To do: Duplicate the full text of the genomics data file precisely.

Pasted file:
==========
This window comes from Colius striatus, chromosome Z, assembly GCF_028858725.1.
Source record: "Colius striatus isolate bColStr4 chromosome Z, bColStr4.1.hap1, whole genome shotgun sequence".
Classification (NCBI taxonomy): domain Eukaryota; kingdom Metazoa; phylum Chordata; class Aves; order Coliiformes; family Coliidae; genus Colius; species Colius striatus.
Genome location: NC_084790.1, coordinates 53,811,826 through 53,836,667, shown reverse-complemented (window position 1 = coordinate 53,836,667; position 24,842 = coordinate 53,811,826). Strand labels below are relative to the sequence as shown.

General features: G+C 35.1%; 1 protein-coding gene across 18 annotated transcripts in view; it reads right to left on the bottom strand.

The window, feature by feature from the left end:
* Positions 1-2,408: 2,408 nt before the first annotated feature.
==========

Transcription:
This window comes from Colius striatus, chromosome Z, assembly GCF_028858725.1.
Source record: "Colius striatus isolate bColStr4 chromosome Z, bColStr4.1.hap1, whole genome shotgun sequence".
Classification (NCBI taxonomy): domain Eukaryota; kingdom Metazoa; phylum Chordata; class Aves; order Coliiformes; family Coliidae; genus Colius; species Colius striatus.
Genome location: NC_084790.1, coordinates 53,811,826 through 53,836,667, shown reverse-complemented (window position 1 = coordinate 53,836,667; position 24,842 = coordinate 53,811,826). Strand labels below are relative to the sequence as shown.

General features: G+C 35.1%; 1 protein-coding gene across 18 annotated transcripts in view; it reads right to left on the bottom strand.

The window, feature by feature from the left end:
* Positions 1-2,408: 2,408 nt before the first annotated feature.